Omar Shehata

Debugging double tap in Godot

From Omar's notebook.

Yesterday I fixed a bug in the Godot — Fix double & drag gesture on Android. It was my first contribution to the game engine. This post documents my journey navigating an unfamiliar codebase & avoiding getting stuck, mostly as advice & inspiration for my future self.

⭐ - denotes key moments/takeaways.

1 - Stumbling on the bug

I'm making a 2D game about snow. I wanted the player to be able to pick up & move the snow by double tapping and dragging. This worked when testing on my laptop but not on Android.

The bug was that double tap was correctly detected, but no subsequent drag events were emitted at all. Once you released your finger drag events started working again.

⭐ The first thing I tried was reproducing this behavior in a fresh project to make sure nothing in my game code was interfering with it. That confirmed that no input events were being triggered at all after the double tap as long as you left your finger pressed. This meant I couldn't work around this in any way without modifying the engine. So I filed a bug report:

I didn't get a response for a few days, so I decided to try and fix it for myself. This seamed like a feasible goal because I figured I could at least disable double tap detection in the engine (Godot 3, the previous major version, didn't have double tap detection, and this problem doesn't happen there.) And if I could get that to work, that would at least prove where the issue was, or narrow it down enough for an engine maintainer to take a look.

⭐ I think setting this realistic goal was really helpful — I wasn't confident I could fix it, but was confident I could comment out or revert enough code to unblock my game.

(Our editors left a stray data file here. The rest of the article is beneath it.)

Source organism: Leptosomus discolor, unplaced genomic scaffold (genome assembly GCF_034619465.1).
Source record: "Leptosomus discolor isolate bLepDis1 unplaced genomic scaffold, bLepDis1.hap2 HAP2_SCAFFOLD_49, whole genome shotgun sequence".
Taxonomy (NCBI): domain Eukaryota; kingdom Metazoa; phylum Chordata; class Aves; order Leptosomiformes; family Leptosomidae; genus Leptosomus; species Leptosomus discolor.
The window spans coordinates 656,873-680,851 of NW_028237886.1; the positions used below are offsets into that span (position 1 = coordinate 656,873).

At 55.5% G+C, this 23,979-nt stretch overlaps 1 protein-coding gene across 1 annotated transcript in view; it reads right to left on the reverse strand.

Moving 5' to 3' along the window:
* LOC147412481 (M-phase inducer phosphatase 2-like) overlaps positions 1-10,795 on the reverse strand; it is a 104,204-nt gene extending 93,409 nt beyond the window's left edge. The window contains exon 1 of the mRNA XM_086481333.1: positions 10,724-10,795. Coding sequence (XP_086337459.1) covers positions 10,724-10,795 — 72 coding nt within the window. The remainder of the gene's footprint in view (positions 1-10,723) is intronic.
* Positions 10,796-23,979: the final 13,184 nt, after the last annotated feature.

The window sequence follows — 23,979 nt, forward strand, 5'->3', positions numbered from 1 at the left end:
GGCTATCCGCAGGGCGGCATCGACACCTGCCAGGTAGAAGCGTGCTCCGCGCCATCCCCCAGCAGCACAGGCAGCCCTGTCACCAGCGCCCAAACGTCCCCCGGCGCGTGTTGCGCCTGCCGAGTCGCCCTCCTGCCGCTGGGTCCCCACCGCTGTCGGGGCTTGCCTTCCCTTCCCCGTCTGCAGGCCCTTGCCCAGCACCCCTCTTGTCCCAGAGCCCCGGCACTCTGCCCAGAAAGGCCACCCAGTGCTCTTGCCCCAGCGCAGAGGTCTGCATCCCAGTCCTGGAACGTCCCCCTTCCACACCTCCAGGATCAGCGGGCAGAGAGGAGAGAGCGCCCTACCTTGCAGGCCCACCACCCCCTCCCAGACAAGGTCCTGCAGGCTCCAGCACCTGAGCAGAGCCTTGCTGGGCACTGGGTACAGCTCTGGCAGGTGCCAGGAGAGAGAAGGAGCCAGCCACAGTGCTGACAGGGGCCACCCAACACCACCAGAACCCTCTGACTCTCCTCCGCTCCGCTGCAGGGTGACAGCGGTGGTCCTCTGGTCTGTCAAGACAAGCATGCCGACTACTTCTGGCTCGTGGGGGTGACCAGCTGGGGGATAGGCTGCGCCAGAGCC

2 - Compiling Godot from source

⭐ I set a sub-goal for myself here: get any visible change in the engine source compiled & running on Android.

I had already followed the steps a while back to download & compile the Godot engine source for Windows. That meant I knew how to build a custom version of the engine & editor. But I didn't know how to do the Android export part. Thankfully, the Godot docs have a very nice tutorial on building for Android.

This step took me a long time. A few of the things I stumbled over:

That last one took me an especially long time, because I added logs with std::printf() but I couldn't see them. I had no idea if that was because I wasn't compiling my changes correctly, or I wasn't logging at the logs correctly, or both!

I've wasted many hours on this sort of thing in the past, so my quick sanity check here was to remove all code that obviously does something important (like remove all input code) and see if the change shows up. That worked, so I knew it was the logs that were the issue.

⭐ How did I know where to find the input code? I searched for past PRs on GitHub "double_tap Android" and found this one that pointed me to all the relevant files.

Searching the engine dev chatroom led me to print_line() as the right function for printing the logs. However, that is only available in C++ files. On the Java/Kotlin side, I asked ChatGPT and it pointed out that I need to use Log.d(), AND that you can't actually see the logs in Godot, you need to use adb logcat.